Was that from the Book of Numbers in the Old Testament?

Yes, Numbers 25, where Phinehas slew an interracial couple. Christian Identity looks at that as a heroic act, and for many in this movement Furrow will be a hero.

What is significant about how their end comes? Is martyrdom important?

Robert Matthews is considered a martyr in the white supremacist and Christian Identity movements. They call the day of his death in December “Martyr's Day.” Buford Furrow fanta-sized about shooting it out with the police or committing suicide when he was arrested in Washington state last year. He apparently keeps getting cold feet. I guess martyrdom isn't all that it's cracked up to be in the brochures.

What I think happened was that Furrow planned to hit other locations and then shoot it out with the police and die a hero. But then his target changed and when he got in the middle of it he probably realized that he was in over his head and didn't want to become a martyr. He is also psychologically unstable.

You mentioned that there are three different types of terrorists.

The first type is the ideologically motivated terrorist. This is the terrorist who has a religious or political basis for a terrorist act, and Furrow is one of these. He was clearly influenced by Christian Identity, but I don't think Furrow is as sophisticated as others in the movement. For example, Christian Identity leader Pastor Walter Thody bombed abortion clinics and robbed banks. So the first type of terrorist is the ideologue who is either religiously or politically based. In this case Furrow is a kind of mix of the two.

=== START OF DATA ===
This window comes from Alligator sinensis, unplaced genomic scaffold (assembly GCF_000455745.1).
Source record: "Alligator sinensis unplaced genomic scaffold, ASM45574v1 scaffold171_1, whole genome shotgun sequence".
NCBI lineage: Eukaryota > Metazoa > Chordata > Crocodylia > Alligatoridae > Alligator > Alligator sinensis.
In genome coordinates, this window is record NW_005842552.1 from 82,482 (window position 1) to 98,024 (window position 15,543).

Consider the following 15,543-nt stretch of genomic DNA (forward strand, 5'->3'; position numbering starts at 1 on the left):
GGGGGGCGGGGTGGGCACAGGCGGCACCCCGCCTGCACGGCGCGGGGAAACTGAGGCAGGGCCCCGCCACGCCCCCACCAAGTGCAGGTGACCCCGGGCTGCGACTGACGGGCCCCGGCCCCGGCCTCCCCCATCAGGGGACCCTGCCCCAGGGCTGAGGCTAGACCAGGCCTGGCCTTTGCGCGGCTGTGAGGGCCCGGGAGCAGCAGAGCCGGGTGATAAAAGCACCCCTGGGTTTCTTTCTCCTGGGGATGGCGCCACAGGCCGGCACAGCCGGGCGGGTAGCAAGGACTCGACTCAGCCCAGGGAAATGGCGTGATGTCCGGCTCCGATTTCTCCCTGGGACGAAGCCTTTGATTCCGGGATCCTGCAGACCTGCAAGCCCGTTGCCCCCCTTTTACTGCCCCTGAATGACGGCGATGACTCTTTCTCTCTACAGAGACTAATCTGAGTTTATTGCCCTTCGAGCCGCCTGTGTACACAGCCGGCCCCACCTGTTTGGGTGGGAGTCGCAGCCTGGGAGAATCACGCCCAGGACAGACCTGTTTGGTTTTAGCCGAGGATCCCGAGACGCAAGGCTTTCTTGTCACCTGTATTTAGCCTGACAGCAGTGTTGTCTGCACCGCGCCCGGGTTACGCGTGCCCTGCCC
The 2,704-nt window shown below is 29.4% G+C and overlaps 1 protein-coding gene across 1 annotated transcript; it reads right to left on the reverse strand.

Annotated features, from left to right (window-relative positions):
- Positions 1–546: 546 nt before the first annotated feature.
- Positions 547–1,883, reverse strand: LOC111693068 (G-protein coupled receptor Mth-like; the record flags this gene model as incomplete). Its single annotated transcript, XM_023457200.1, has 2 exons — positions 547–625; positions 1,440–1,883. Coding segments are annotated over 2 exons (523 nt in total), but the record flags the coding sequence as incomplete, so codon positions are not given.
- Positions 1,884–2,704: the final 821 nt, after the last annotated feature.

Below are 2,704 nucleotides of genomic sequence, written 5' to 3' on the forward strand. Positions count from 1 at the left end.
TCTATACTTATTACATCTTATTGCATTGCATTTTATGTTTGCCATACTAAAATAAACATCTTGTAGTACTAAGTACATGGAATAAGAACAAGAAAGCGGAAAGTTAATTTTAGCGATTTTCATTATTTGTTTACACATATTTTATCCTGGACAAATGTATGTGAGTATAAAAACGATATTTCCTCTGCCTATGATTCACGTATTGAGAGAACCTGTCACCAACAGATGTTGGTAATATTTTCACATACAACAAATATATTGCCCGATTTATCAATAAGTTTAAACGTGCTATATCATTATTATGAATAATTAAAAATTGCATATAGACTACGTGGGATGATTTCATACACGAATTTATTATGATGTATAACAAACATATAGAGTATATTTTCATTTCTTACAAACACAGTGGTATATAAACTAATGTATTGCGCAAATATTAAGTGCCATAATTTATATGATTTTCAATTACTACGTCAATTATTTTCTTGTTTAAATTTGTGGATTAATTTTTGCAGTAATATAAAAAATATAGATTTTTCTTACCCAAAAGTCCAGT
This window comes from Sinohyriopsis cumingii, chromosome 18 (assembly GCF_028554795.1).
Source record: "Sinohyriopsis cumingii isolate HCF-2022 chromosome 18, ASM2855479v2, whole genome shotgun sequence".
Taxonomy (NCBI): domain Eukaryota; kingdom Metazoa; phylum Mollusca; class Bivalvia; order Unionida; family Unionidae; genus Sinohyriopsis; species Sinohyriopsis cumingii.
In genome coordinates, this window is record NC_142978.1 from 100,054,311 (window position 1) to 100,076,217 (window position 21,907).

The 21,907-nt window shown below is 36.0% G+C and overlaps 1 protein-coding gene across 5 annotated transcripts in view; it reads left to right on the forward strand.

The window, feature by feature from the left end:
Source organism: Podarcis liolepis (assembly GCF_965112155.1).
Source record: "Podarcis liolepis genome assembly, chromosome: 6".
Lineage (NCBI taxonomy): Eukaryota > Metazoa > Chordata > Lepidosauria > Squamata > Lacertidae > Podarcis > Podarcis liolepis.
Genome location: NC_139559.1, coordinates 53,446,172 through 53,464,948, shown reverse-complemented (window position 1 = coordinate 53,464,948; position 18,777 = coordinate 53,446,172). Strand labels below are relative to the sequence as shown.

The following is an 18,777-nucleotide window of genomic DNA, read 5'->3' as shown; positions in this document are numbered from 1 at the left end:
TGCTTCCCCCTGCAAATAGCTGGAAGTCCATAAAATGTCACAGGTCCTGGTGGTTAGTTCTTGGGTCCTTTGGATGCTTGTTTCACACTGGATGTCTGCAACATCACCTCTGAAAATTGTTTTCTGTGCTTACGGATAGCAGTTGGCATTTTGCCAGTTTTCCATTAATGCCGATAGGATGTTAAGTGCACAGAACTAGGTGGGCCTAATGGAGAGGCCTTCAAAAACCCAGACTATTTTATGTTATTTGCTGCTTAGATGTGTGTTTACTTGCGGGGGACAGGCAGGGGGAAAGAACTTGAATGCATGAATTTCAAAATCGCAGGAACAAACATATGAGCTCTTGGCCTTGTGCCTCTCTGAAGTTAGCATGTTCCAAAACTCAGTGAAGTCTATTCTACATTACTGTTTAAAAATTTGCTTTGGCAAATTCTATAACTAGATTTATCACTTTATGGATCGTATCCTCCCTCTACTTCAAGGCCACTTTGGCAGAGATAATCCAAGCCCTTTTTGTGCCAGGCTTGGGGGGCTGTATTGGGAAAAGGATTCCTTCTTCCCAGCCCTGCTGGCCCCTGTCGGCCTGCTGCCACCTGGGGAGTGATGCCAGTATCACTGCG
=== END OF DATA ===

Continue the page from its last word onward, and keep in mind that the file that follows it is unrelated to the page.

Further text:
The second type of terrorist is the psychologically dangerous [person] who may not meet the clinical requirements for insanity under the law. What I'm talking about is someone who clearly has significant psychological problems which assist in their motivation. Colin Ferguson, the Long Island railroad killer who killed non-blacks, would be such an example.

The psychologically dangerous terrorist is not necessarily insane. Many who do commit these crimes have undergone some form of life stress. Timothy McVeigh's failure to make military special forces pushed him over the edge. Buford O'Neal Furrow had problems with relationships and jobs. Many of these people are loners.

Christian Identity and the more politically motivated Leaderless Resistance say that one person can make a difference. You can be a hero by just going out on your own. You know who the enemies are: Jews, blacks, immigrants, gays.

Go out and kill them. In this way movement leaders can encourage violence without having their fingerprints all over the crime scene.

The last on our list of terrorist types is the terrorist for personal reasons, benefit or revenge. Someone who blows up an airplane because his mother is on it, and benefits from her life insurance policy. Someone who commits arson against an IRS office because he has been audited.

You can actually have a combination of all three.

Rich Rinaldi is director of Register Radio News.